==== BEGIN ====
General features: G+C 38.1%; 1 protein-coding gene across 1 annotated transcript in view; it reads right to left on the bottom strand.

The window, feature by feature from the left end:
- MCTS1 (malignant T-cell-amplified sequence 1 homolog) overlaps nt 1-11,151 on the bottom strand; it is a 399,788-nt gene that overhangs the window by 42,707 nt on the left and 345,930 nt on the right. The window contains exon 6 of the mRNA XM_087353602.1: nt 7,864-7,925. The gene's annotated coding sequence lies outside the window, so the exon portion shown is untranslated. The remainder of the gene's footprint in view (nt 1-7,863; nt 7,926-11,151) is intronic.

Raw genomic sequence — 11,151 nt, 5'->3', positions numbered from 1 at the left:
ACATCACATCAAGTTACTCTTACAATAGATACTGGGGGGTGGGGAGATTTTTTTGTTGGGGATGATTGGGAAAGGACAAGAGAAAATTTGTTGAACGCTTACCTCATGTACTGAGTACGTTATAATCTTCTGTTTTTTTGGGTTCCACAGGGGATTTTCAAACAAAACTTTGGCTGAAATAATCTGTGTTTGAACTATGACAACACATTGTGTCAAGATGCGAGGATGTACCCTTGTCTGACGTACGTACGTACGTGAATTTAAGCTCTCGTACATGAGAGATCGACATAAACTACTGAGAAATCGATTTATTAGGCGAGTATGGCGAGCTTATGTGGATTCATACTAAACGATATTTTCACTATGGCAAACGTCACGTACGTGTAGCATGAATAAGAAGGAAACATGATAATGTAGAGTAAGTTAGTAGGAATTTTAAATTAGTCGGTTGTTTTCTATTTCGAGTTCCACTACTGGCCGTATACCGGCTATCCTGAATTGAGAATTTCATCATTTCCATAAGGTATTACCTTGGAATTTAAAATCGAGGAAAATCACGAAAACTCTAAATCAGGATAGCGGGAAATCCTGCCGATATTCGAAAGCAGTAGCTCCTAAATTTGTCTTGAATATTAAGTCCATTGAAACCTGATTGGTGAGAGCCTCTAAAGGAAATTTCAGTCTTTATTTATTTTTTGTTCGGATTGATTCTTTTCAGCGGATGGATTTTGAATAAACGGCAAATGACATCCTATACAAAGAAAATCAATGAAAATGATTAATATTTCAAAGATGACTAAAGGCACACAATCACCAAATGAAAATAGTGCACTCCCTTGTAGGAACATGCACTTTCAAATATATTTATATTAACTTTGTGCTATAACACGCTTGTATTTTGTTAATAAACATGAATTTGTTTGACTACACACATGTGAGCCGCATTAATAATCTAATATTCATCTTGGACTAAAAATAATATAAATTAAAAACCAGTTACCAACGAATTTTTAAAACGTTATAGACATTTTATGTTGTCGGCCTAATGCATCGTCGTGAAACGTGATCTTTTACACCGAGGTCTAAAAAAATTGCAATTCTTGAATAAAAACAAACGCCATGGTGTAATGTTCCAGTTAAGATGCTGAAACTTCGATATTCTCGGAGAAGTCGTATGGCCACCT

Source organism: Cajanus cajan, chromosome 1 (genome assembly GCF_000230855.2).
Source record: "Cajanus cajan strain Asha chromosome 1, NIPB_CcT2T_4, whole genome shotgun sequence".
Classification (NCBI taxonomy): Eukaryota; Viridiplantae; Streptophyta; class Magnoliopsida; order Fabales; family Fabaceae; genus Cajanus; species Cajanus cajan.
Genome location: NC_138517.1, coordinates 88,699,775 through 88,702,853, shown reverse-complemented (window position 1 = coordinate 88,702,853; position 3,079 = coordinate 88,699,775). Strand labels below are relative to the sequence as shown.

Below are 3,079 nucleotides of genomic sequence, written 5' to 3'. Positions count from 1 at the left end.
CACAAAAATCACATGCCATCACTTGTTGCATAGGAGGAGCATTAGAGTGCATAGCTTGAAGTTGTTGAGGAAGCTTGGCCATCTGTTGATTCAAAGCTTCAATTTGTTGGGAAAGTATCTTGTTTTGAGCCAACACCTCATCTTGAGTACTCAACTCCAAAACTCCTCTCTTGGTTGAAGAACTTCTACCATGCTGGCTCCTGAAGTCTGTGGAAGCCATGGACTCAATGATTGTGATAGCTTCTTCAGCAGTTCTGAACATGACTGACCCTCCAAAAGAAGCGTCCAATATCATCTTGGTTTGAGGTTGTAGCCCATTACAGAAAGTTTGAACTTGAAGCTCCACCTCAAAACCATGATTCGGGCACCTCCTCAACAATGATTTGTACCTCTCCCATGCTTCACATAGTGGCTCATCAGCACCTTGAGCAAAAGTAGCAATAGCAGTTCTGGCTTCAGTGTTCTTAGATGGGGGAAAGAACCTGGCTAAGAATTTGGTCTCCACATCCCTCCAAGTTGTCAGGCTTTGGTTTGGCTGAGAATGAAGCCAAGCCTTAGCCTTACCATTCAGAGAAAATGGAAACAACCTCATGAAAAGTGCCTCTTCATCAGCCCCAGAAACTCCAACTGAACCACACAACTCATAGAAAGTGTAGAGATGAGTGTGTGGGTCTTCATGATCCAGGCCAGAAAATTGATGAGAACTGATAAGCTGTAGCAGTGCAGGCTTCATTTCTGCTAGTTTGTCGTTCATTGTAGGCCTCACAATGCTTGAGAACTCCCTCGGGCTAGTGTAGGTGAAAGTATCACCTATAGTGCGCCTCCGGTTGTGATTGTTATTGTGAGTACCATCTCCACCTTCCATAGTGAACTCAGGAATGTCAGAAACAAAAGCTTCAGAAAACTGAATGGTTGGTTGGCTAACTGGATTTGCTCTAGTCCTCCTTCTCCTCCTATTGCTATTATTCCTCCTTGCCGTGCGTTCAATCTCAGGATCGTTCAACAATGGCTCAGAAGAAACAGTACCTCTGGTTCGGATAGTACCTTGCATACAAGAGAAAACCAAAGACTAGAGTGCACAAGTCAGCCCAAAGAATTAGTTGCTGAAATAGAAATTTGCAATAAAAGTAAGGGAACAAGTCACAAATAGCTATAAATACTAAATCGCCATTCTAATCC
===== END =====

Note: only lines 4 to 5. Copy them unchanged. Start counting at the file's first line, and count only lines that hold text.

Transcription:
Raw genomic sequence — 11,151 nt, 5'->3', positions numbered from 1 at the left:
ACATCACATCAAGTTACTCTTACAATAGATACTGGGGGGTGGGGAGATTTTTTTGTTGGGGATGATTGGGAAAGGACAAGAGAAAATTTGTTGAACGCTTACCTCATGTACTGAGTACGTTATAATCTTCTGTTTTTTTGGGTTCCACAGGGGATTTTCAAACAAAACTTTGGCTGAAATAATCTGTGTTTGAACTATGACAACACATTGTGTCAAGATGCGAGGATGTACCCTTGTCTGACGTACGTACGTACGTGAATTTAAGCTCTCGTACATGAGAGATCGACATAAACTACTGAGAAATCGATTTATTAGGCGAGTATGGCGAGCTTATGTGGATTCATACTAAACGATATTTTCACTATGGCAAACGTCACGTACGTGTAGCATGAATAAGAAGGAAACATGATAATGTAGAGTAAGTTAGTAGGAATTTTAAATTAGTCGGTTGTTTTCTATTTCGAGTTCCACTACTGGCCGTATACCGGCTATCCTGAATTGAGAATTTCATCATTTCCATAAGGTATTACCTTGGAATTTAAAATCGAGGAAAATCACGAAAACTCTAAATCAGGATAGCGGGAAATCCTGCCGATATTCGAAAGCAGTAGCTCCTAAATTTGTCTTGAATATTAAGTCCATTGAAACCTGATTGGTGAGAGCCTCTAAAGGAAATTTCAGTCTTTATTTATTTTTTGTTCGGATTGATTCTTTTCAGCGGATGGATTTTGAATAAACGGCAAATGACATCCTATACAAAGAAAATCAATGAAAATGATTAATATTTCAAAGATGACTAAAGGCACACAATCACCAAATGAAAATAGTGCACTCCCTTGTAGGAACATGCACTTTCAAATATATTTATATTAACTTTGTGCTATAACACGCTTGTATTTTGTTAATAAACATGAATTTGTTTGACTACACACATGTGAGCCGCATTAATAATCTAATATTCATCTTGGACTAAAAATAATATAAATTAAAAACCAGTTACCAACGAATTTTTAAAACGTTATAGACATTTTATGTTGTCGGCCTAATGCATCGTCGTGAAACGTGATCTTTTACACCGAGGTCTAAAAAAATTGCAATTCTTGAATAAAAACAAACGCCATGGTGTAATGTTCCAGTTAAGATGCTGAAACTTCGATATTCTCGGAGAAGTCGTATGGCCACCT